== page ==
—Anne Schroeder

You can follow Anne and read more of her interesting life stories, and find her books at http://anneschroederauthor.blogspot.com. You won’t be disappointed!

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16 responses to “Guest post from Anne Schroeder: A typical day in “Green” Acres

  1. anne, i may not have had the family setting, the phone, or even the heat, as my grand mother only lit the huge fireplace in the large common room…but i share the memory of rules and conditions..
    the story of peaches and chickens on same day reminds me of similar days of summer..
    and i still share your love of the frugal life..the satisfaction of small things well done…
    you know that a lot of blouses would have been scorched if i had been allowed a boyfriend and a phone…
    now i am going to visit your site..

  2. Love reading your experience. I was curious about the year or years you’re remembering. I’m one of eight children and had many poor times but yours sound like good times.

  3. It resembles my parents childhood and teenagehood more than mine. They lived just like Anne with the difference that my dad had to get up at 5 am to walk the cows to the field and look after them until his mom (or an older sibling) came to relieve him so he could go (means walk) to school. My dad had 12 siblings and he was the youngest one. His dad was killed when my dad was 3 years old. My mom’s and dad’s family didn’t have bathrooms. They were bathing in the kitchen in a big metal bowl that during the day would be used for handwashing clothes.
    I was able to “taste” their life as a kid every year (for summer break) we would go visit my dad’s family. my parents would leave us there for two months. I was able to experience how close to each other and to the nature people lived. Not the same as people in the city where I grew up, locked in a small apartment pretending that we are reach(er) than those still living out there in the villages. I cheerish those memories and I wish I had a time machine to be able to go back there and live those moments again.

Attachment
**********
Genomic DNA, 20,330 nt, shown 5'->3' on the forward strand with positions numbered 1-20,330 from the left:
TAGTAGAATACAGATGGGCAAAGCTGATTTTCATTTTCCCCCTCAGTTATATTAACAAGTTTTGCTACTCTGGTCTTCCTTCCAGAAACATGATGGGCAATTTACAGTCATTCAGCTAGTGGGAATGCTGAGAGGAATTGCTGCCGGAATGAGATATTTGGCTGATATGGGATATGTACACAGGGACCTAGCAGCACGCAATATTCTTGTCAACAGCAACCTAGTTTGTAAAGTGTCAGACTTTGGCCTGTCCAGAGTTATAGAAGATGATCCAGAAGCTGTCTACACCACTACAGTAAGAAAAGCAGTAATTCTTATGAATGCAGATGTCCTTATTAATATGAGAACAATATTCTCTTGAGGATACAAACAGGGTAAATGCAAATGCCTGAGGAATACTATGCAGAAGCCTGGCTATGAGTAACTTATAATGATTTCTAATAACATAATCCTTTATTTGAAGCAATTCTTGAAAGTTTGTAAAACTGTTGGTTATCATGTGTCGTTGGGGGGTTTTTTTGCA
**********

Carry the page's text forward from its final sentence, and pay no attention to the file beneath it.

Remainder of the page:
4. …. and it would be even better if instead of going back in time I could just re-create that place and life-style right now, right here (except maybe the outhouses) 😉

  5. Hi Nadine Claudia and MOM. To answer Claudia’s question– I’m actually writing about the ’60s. To us baby boomers that doesn’t seem so long ago. One thing I’ve taken from my farm experience is that work is life.

    I think we are heading back there in some ways. The pendulum can only swing so far before it has to go back. Jennifer’s blog is proof of that. Thanks for reading my blog. I hope you share it. And Nadine thanks for jumping over to mine.

    • I agree that we can go only so far before we will have to go back… but sometimes it seems to me that at some point in our future there will be no coming back option becasue it will be too late. Sometimes when I watch movies like “WALL-E” or “I, ROBOT” (I’ve seen those more than once) I think, gosh… we are heading that way and it’s unbelievable that most of the people do not see it or at least don’t care. I mean I’m not saying that people should watch cartoons and get ideas from them about our future… but still it’s just an example. Thy don’t need to watch anything to just understand that if we all change a one little thing in our life like start buying less or buying more green and organic, or maybe a planting a herb it would make a real difference in a long run.